* Mathematically, *factorial is a simple concept. Factorials are simply products. Factorials are indicated by an exclamation point. Factorial is the multiplication of all the natural numbers that are less than it by all the natural numbers.Any number can be found by using the factorial formula. In other words, it’s the product of the number and all the lower value numbers until 1. This is the result of multiplying the descending series of numbers. One must remember that the factorial of 0 is 1. Permutations and combinations of the Factorial Formula are used in probability calculation in many direct and indirect ways. Factorial functions include double factorial, multifactorial, etc. Gamma is also an important concept based on factorial. Factorial of a number is the function that multiplies the number by every natural number below it. It can be symbolized as “!”. Thus, n factorial represents the product of the first n natural numbers!

n! or “n factorial” means: n! = 1. 2. 3…where, n = Product of the first n positive integers = n(n-1)(n-2)…………………….(3)(2)(1)

**How Factorial is calculated?**

The factorial of a number is calculated by using formula:

n! = n × (n-1) × (n-2) × (n-3) × …× 3 × 2 × 1

The recurrence relation of a factorial number is the product of the factorial number and the factorial of that number less 1. It is expressed as follows:

n! = n. (n-1)!

**History of Factorials**

Since the late 15th century, factorials have been studied by western mathematicians. Italian mathematician Luca Pacioli calculated factorials up to 11! , in a 1494 treatise in connection with a problem of dining table arrangement. A 1603 commentary by Christopher Clavius on the work of Johannes de Sacrobosco discussed factorials, and a 1640 article by French polymath Marin Mersenne published large (but not entirely correct) tables of factorials, up to 64!, based on the work of calvivus.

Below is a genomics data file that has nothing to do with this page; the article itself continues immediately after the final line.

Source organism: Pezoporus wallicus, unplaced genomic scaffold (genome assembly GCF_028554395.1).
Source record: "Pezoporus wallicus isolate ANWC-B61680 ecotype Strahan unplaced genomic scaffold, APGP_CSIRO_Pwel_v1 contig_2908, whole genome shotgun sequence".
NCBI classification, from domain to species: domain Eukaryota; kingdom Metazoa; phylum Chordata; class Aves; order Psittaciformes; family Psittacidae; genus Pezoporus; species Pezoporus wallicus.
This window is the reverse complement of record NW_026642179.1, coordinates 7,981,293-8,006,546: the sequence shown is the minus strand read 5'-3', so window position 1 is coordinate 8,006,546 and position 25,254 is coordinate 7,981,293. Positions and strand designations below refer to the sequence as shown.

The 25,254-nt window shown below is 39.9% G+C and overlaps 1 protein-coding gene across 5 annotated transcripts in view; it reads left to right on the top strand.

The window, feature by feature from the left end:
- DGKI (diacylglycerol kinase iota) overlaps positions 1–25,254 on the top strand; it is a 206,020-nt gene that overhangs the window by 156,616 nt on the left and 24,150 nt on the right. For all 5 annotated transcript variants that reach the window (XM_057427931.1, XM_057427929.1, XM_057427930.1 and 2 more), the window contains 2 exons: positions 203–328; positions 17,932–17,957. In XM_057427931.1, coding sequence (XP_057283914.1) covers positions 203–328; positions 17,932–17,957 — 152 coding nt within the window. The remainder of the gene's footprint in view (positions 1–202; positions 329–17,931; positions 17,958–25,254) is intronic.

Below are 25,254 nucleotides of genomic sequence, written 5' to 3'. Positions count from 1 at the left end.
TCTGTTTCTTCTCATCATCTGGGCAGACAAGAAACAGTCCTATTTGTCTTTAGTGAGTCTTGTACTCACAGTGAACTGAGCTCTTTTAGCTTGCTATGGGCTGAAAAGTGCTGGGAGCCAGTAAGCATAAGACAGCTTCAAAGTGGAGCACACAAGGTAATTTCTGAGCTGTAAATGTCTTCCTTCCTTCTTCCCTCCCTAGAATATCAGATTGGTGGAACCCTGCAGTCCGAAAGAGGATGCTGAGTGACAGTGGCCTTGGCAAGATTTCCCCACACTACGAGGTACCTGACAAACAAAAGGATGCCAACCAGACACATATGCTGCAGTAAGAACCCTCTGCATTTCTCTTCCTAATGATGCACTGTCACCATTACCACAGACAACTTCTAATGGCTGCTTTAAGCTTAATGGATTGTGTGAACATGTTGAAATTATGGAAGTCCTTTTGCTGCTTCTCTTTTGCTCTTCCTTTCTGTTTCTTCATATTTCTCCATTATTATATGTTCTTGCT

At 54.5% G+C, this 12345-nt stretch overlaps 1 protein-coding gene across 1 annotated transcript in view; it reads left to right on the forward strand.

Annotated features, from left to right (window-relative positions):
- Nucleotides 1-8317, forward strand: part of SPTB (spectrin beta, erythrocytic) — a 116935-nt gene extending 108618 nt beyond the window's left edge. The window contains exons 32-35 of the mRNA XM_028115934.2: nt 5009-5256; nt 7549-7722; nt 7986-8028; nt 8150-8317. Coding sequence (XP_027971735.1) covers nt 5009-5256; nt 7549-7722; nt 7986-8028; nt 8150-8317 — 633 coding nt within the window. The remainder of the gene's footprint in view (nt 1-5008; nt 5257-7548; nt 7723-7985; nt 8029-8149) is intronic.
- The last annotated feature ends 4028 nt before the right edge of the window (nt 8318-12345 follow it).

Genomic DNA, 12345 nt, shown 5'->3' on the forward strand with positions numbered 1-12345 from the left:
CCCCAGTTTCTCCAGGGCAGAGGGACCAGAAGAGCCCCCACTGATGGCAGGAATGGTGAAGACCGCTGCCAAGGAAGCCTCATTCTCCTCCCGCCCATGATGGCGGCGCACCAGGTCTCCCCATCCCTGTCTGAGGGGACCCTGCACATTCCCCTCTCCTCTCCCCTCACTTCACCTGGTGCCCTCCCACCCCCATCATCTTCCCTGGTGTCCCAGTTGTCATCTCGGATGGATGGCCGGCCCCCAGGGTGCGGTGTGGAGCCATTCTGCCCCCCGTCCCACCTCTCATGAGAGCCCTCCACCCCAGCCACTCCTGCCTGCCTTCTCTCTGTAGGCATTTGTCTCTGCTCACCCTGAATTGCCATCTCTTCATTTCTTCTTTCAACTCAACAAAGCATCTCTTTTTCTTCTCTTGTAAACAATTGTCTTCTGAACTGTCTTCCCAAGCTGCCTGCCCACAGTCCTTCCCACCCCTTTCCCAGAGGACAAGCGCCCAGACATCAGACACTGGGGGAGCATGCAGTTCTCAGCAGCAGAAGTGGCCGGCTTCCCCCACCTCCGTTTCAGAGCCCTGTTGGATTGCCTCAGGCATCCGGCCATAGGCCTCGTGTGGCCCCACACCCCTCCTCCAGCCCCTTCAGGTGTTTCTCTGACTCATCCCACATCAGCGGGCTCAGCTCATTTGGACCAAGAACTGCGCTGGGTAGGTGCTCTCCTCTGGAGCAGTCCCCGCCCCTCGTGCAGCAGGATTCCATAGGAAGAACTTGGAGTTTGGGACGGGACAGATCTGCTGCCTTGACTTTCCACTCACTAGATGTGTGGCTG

It was Isaac Newton who first formulated, in a letter to Gottfried Wilhelm Leibniz, the power series for the exponential function with its reciprocals for its coefficients in 1676. There are also important early works in European mathematics on factorials, including an extensive discussion in John Wallis’s 1685 treatise, Abraham de Moivre’s study of their approximate values in 1721, and a 1729 letter from James Stirling to de Moivre formulating the continuous extension of the factorial function to the gamma function. Legendre’s formula, which describes the exponents in factorizing factorials into prime powers, was included in an 1808 text on number theory by Adrien-Marie Legendre.

The French mathematician Christian Kramp introduced the factorial notation in 1808. It has been replaced by many other notations ever since. For a time in Britain and America, another notation, which enclosed the factorial argument with left and right sides of a box, was popular, but fell out of use, perhaps because it is difficult to typeset. Factorial (originally French: factorielle) was used for the first time in 1800 by Louis François Antoine Arbogast in the first work on Faà di Bruno’s formula, but it referred to a more general concept of products of arithmetic progressions. The “factors” that this name refers to are the terms in the formula for the product.

**List of factorial values from 1 to 25**